Ours is an age in which nobody buys records anymore, so when an underground band like Amon Amarth — Sweden's Viking overlords of metal — releases new material, and that album manages to debut within Billboard's coveted top 50, people take notice. And when you release a blood-drenched video, depicting the violent pillaging of a small village, people also take notice.
While they've been a band for more than 15 years, it seems people are finally paying attention to Amon Amarth. Earlier this month, their latest studio set, Twilight of the Thunder God, sold more than 11,400 copies and entered the Billboard top 200 at #48 — besting the sales of such established mainstream artists as Tina Turner, Faith Hill, T.I. and Rage Against the Machine guitarist Tom Morello's solo project, the Nightwatchman — and no one was more shocked about that than frontman Johan Hegg.
"I think we were all actually kind of surprised we'd reached that high," he told MTV News last week; since the album's release, Twilight of the Thunder God has sold close to 25,000 copies, which, for a metal act, is quite an accomplishment. "We're happy we did, and I think one of the key elements that contributed to [the high debut], obviously, is building a fanbase. That's what we've been doing all these years as we've steadily grown as a band. The fact that we've had a couple of successful tours in the U.S. has helped, and the fact that this record actually is really good didn't hurt."
By now, Amon Amarth's fans know what to expect from the band: albums that focus on Norse mythology, the Viking age and the pre-Christian world. For Hegg, these are topics he's been fascinated with since his childhood, and themes that will no doubt saturate the band's future efforts.
"I've been interested in Vikings from the first time I read about them in school when I was 10 years old, so it's always been there for me," he said. "It's become almost like a mentality and a way to be that I think really fits my personality well and speaks to me in a good way. Vikings are misunderstood. They were very sophisticated people. Some people think they were brutal savages who just raped and killed, but that's not quite true. Obviously, they did stuff like that as well — but those were the days. That's what people did in those days, whether you were a pagan Viking or a Christian. But there's a certain code of ethics and a certain way of thinking that really appeals to me within the Viking heritage and history and mythology."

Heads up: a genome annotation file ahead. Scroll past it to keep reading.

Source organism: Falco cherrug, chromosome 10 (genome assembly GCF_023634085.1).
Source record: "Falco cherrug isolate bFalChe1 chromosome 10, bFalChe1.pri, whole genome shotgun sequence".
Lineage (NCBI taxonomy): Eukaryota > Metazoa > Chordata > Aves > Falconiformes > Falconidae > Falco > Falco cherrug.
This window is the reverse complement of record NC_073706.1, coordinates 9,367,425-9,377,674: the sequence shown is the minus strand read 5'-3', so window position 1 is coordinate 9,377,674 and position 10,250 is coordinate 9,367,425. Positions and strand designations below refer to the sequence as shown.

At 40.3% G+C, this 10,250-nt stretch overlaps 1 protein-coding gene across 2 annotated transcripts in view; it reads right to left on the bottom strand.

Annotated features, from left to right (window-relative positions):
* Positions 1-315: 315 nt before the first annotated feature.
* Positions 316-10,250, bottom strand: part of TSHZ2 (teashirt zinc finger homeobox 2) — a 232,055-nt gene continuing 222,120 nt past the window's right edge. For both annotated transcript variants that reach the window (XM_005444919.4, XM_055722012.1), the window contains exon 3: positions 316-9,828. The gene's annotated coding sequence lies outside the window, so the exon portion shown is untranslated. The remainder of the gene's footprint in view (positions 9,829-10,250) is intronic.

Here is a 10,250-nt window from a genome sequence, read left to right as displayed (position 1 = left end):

Not too long ago, Amon Amarth took over the old Viking site of Jomsborg, home of the Jomsvikings in Wolin, Poland, to shoot a video for the album's title track with director Dariusz Szermanowicz behind the lens. The band was forced to edit the clip twice because the original was too gory for public display.
"It's a pretty brutal story, actually," Hegg explained. "We did two versions because we knew no one would play it. It's a pretty bloody story. It's about a Viking raid on a village, so it's pretty simple and straight to the point, metaphorically talking about the lyrics in the song. It's hard to take for some people; there were blood splatters on the camera and stuff like that."
The band, fresh from wrapping a U.S. tour, will be heading overseas this week for the launch of this year's Unholy Alliance III Tour, which runs through November 27 in Helsinki and also features Slayer, Trivium and Mastodon. Hegg said the band plans to return to the U.S. in early '09 and would be open to playing one of the summer's traveling festivals. But don't expect to hear new music from Amon anytime soon.
"We're a band that put a record out, tour and tour until we drop, and then we start thinking about writing new material," he said. "We've never been good at writing on the road. Of course, you can get some ideas, but actually, writing songs on the road has never been our strong point."
The rest of the week's metal news:
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